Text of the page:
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Academy For the Performing Arts|
Choreography By Ali
D.E.E. Studio Productions Performing Arts Academy
JA Vocal Music
Molly's Vocal and Piano Studios
Mt Shasta Childrens Theatre
Visionary School for the Performing Arts
by Carlsbad High School
The witches have cast their spell over Salem, and many will be put to death because of it. Sadly, the ones put to death wonít be the ones casting the spell. This is Arthur Millerís drama The Crucible, with Miller taking on McCarthyism through another real-life witch-hunt that occurred three centuries earlier during the Salem witch trials when several people were executed for the felony of witchcraft. And because some of their neighbors didnít like them, or wanted their land. Itís a lot scarier than other stories of witches, as this story is true.
Millerís story revolves around John Proctor, his wife Elizabeth, and the teenager Abigail Williams with whom John once slept with. Said Abigail is caught with some of her friends performing a pagan ritual in the woods, led by the slave Tituba. Abigail denies witchcraft, but when an expert on witches is brought in to determine if Satan lives among them, Abigail soon sees an opportunity to destroy people she hates, including John Proctorís wife. Threatening the other girls (she says sheís seen Indians kill, and she can do it to them), she holds them in her sway as she claims they were bewitched, and that she knows who the witches are.
Rory Team is John Proctor, sick with worry and shame as Abigail begins her reign of terror, and he knows Elizabeth could be on the list. Rory transitions nicely from his anger and frustration at the unfolding nightmare, to his embarrassment, to his tender concern for his wife. Elizabeth is played by Michelle Nicolas as a woman permanently saddened by her husbandís unfaithfulness, but still in love and standing with him as the evil circles.
Ashley Avan is that evil. A chilling Abigail who knows what she wants (John Proctor) and lacks all empathy as she goes after him. The other girls, and probably most of the audience, are all understandably terrified of her. The only hope for the Proctors is their housemaid Mary Warren. Eleanor Rudolph delivers a magnificent performance as she struggles between the truth, her concern for the Proctors, her love of God and fear of hell, and her even greater fear of Abigail. It builds to a riveting climax between the Proctors, the judges, and the accusing girls, with the soul of Mary Warren in the balance.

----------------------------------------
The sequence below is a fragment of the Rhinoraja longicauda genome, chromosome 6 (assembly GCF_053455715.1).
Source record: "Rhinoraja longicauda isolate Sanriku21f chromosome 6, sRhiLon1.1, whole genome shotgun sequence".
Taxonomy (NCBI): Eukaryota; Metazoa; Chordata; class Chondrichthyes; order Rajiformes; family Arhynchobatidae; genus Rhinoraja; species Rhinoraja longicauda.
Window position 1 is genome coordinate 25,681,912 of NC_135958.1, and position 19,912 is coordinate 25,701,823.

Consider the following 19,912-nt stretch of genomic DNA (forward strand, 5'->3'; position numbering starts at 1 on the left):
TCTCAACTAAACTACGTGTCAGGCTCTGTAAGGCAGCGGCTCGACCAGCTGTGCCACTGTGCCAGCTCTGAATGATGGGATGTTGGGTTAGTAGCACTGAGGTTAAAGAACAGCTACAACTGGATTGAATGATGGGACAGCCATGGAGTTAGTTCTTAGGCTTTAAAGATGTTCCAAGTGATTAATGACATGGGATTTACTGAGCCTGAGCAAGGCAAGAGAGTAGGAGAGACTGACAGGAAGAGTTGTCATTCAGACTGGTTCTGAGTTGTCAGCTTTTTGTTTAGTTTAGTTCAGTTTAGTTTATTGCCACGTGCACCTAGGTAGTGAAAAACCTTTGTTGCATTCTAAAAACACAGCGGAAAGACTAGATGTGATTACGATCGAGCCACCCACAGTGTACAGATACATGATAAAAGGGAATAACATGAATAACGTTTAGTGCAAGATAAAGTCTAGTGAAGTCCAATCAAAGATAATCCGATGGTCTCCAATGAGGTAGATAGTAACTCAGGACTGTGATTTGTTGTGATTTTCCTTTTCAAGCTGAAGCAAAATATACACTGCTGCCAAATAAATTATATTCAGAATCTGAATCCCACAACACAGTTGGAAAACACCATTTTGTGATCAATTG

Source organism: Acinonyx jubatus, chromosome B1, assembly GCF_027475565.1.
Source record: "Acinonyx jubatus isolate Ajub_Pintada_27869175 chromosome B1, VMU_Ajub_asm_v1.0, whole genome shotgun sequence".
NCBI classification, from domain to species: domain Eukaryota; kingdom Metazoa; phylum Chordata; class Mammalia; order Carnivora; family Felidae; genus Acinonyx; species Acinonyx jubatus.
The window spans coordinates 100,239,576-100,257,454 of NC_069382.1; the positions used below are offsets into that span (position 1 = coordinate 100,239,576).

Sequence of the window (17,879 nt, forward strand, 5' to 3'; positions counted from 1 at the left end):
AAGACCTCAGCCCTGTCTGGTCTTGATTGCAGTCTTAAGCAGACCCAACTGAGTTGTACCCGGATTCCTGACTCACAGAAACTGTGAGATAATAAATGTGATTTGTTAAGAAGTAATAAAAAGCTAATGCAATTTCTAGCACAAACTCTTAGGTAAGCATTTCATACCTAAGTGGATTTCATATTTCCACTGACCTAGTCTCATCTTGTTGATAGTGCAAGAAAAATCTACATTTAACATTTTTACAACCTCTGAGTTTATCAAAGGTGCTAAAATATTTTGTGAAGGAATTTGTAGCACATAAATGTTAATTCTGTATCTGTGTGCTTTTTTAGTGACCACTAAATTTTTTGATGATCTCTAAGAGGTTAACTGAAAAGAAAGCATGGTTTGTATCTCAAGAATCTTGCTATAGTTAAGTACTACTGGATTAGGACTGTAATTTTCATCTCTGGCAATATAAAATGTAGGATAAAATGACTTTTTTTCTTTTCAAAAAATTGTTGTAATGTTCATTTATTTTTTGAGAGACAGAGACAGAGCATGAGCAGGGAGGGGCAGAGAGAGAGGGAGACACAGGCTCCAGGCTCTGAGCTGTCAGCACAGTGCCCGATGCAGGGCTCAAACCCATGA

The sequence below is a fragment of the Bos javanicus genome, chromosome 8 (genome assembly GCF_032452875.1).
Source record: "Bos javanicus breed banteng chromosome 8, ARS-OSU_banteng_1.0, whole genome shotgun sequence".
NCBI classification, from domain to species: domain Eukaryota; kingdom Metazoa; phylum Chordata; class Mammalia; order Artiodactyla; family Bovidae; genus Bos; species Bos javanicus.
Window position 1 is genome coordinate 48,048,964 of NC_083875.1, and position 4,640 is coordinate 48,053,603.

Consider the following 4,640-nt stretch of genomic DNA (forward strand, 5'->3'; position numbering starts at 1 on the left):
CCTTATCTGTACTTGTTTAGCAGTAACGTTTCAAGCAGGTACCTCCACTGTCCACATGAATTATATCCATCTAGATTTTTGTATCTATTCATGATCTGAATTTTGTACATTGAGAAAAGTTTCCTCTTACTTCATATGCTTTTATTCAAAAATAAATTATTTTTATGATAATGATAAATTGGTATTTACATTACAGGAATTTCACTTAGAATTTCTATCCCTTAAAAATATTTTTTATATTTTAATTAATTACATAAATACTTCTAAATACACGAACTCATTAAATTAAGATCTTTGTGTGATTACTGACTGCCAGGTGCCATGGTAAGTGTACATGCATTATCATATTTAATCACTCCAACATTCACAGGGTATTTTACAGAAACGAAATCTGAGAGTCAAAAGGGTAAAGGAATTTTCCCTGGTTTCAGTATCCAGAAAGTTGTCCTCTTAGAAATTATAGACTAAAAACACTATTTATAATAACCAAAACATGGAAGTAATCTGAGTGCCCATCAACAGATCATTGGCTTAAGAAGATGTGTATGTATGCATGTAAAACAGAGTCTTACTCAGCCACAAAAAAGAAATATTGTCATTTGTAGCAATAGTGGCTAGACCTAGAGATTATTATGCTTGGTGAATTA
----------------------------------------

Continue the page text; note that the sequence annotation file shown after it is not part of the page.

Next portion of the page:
Director Monica Hall stages an excellent production that keeps a running tension through the entire show. Her cast is deep with many other strong performances including Daniel Liuag as the most logical and sensible of the witch hunters, Arrianna Tate as the fearful Tituba, Millie Beetham as the sage and kindly Rebecca Nurse, and Dakota McIntire as the ornery Giles Corey. The entire cast ratchet up the intensity for a stellar courtroom battle between evil and enlightenment.
Of course, the good news is that humanity is more enlightened now and has moved beyond all inclinations to such ignorant and dangerous behavior, so these things could never happen again.
Performed January 22 - 23, 2010
~ Cast ~
Betty Parris: Mischa Bateman
Tituba: Arrianna Tate
Abigail Williams: Ashley Avan
Susanna Walcott: Nastacia Schmoll
Mrs. Ann Putnam: Megan Doak
Thomas Putnam: Paul Geisterfer
Mercy Lewis: Siera Willes
Mary Warren: Eleanor Rudolph
John Proctor: Rory Team
Rebecca Nurse: Millie Beetham
Giles Corey: Dakota McIntire
Reverend Hale: Daniel Liuag
Elizabeth Proctor: Michelle Nicolas
Francis Nurse: Chris Ohlin
Ezekiel Cheever: Mark Patricio
Marshal Herrick: Stephan Deemer
Judge Hathorne: Jon Fuson
Deputy Governor Danforth: Blake Wilson
Martha Corey: Martha Mallory
Sarah Good: Hannah Long
Hopkins: Shane Nicholas
Girls in Court:
Officers of the Court:
Director: Monica Hall
Student Director: Emily Kuperman
CAC Tech Director: Daniel Czypinski
CAC Tech Support: Chad Dellinger, Matt Johnson, and Colin Pate
Costume Assistance: Jane Craig-Jones and Sue Team
Student Tech Crew:
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